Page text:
Research by Pierre-Yves Donzé shows Swiss watch manufacturing in a revealing new light. Associate Professor and Hakubi Scholar at Kyoto University, he is one of the first historians to study in detail the demise of the Swiss watch sector in the latter third of the twentieth century. Fluent in Japanese, he has also combed the archives of Seiko-Epson to understand how Japan’s biggest watch group masterminded its extraordinary development. He discusses some of the key points of his findings.
Pierre-Yves Donzé: Historians have tended to focus on product innovation and left means of production out of the equation. Yes, quartz movements did bring some serious new competition. The Japanese also had the reputation of being precursors in electronics, which made them an easy scapegoat to blame for the demise of Switzerland’s mechanical watch segment. But this isn’t the full picture. The Swiss watch industry was too fragmented for improvements to be made that would have increased the productivity and quality of mechanical watch manufacturing.
Switzerland had led the world in watch production for a very long time, and brands and their contractors kept a huge catalogue of products that could satisfy all kinds of demand. Such diversification made mass production impossible. From the outset, right from the interwar years, Seiko, which still reigns over Japanese watch production, combined Swiss quality with American production methods which are geared towards large volumes. So when Seiko’s engineers developed quartz technology, they designed the production lines that went with it too. The first quartz watches, many of which had a gold case, weren’t cheap. Certainly no less expensive than a complicated mechanical watch.
Rolex doesn’t disclose figures but it does submit its watches for certification to the Contrôle Officiel Suisse des Chronomètres (COSC) which publishes its reports. Those for the 1970s and 80s show a constant increase in the number of certified movements. We can deduce that Rolex didn’t go through a “quartz crisis” because it had integrated production and limited the number of products. By producing large quantities of highly precise mechanical watches, Rolex was applying the same solutions as Seiko.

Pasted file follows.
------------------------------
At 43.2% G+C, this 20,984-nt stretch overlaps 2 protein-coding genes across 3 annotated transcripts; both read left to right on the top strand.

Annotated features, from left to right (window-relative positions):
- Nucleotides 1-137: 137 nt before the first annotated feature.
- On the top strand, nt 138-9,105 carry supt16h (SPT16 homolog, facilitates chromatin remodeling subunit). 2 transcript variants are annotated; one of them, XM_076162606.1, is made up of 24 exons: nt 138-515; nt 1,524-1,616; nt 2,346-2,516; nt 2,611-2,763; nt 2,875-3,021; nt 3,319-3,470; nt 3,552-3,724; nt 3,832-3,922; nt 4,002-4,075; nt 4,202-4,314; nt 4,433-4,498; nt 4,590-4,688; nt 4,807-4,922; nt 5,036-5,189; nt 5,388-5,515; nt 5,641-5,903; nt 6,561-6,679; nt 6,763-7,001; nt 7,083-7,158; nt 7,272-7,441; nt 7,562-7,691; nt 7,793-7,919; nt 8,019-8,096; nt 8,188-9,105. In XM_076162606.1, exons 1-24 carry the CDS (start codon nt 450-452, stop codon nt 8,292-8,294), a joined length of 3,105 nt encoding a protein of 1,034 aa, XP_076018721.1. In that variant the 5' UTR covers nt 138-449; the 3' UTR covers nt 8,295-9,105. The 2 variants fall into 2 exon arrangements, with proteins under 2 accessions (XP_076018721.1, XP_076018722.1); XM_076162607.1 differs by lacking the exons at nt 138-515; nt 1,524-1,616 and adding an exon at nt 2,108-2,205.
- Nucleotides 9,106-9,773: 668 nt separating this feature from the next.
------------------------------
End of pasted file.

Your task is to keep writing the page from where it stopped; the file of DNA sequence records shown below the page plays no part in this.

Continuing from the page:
Nicolas Hayek started out in the watch industry in the early 1980s as a consultant to the Swiss banks which were owed money by the main watch manufacturers. He restructured the industrial base then went on to take control of manufacturing when he set up what would become the Swatch Group. By rationalising and globalising the production of watch parts, he put Swiss watchmaking back on a solid footing and made it newly profitable.
In Switzerland, historical research tends to focus on subjects that are more remote in time. This is changing, although I am still one of the few academics to study more contemporary periods. My fellowship at Kyoto University comes under the School of Economics. I’ve received lots of requests from students and colleagues who are interested in the history of Swiss watchmaking, and the Swatch Group in particular. Seiko has also asked me to lecture on the subject. The academic world doesn’t always give enough publicity to what it’s doing. I enjoy meeting people and exchanging ideas, which is why I travel so much and like to talk with fellow academics and society at large about my work. That’s the way I am, and probably why my research is perhaps better known to the general public.
Histoire du Swatch Group, Pierre-Yves Donzé, published by Ed. Alphil, 2012, ISBN 978-2-940235-99-5
History of the Swiss Watch Industry from Jacques David to Nicolas Hayek, Pierre-Yves Donzé, published by Ed. Alphil, 2011, ISBN 978-2-940235-51-3